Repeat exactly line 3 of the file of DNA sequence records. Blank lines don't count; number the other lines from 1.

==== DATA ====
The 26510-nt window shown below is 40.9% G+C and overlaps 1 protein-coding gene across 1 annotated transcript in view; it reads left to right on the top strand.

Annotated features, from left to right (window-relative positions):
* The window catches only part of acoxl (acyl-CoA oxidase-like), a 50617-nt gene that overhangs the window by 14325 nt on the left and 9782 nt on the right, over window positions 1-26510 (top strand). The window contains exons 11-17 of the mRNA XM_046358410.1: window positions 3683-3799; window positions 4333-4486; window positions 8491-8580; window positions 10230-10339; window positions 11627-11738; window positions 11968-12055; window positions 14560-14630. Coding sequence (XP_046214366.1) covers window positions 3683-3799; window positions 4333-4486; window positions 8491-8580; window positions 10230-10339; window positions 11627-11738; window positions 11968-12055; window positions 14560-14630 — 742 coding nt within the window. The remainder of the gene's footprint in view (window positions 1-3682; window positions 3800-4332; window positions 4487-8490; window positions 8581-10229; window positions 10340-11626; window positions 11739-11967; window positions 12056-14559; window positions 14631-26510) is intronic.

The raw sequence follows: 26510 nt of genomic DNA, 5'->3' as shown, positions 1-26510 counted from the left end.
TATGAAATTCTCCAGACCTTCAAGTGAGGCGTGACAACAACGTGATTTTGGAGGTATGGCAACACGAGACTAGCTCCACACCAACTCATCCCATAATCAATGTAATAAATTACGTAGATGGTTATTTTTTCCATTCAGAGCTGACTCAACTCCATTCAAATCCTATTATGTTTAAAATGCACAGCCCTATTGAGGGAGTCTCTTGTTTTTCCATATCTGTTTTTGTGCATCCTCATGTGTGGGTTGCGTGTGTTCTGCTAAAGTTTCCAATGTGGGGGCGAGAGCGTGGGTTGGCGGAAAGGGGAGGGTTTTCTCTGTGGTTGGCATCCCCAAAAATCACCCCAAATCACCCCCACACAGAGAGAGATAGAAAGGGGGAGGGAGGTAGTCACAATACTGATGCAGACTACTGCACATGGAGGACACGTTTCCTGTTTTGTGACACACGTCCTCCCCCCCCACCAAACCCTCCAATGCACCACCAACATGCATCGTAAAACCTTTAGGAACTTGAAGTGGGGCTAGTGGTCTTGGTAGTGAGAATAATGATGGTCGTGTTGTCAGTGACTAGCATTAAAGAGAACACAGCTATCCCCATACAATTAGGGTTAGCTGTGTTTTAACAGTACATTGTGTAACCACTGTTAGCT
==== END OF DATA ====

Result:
* The window catches only part of acoxl (acyl-CoA oxidase-like), a 50617-nt gene that overhangs the window by 14325 nt on the left and 9782 nt on the right, over window positions 1-26510 (top strand). The window contains exons 11-17 of the mRNA XM_046358410.1: window positions 3683-3799; window positions 4333-4486; window positions 8491-8580; window positions 10230-10339; window positions 11627-11738; window positions 11968-12055; window positions 14560-14630. Coding sequence (XP_046214366.1) covers window positions 3683-3799; window positions 4333-4486; window positions 8491-8580; window positions 10230-10339; window positions 11627-11738; window positions 11968-12055; window positions 14560-14630 — 742 coding nt within the window. The remainder of the gene's footprint in view (window positions 1-3682; window positions 3800-4332; window positions 4487-8490; window positions 8581-10229; window positions 10340-11626; window positions 11739-11967; window positions 12056-14559; window positions 14631-26510) is intronic.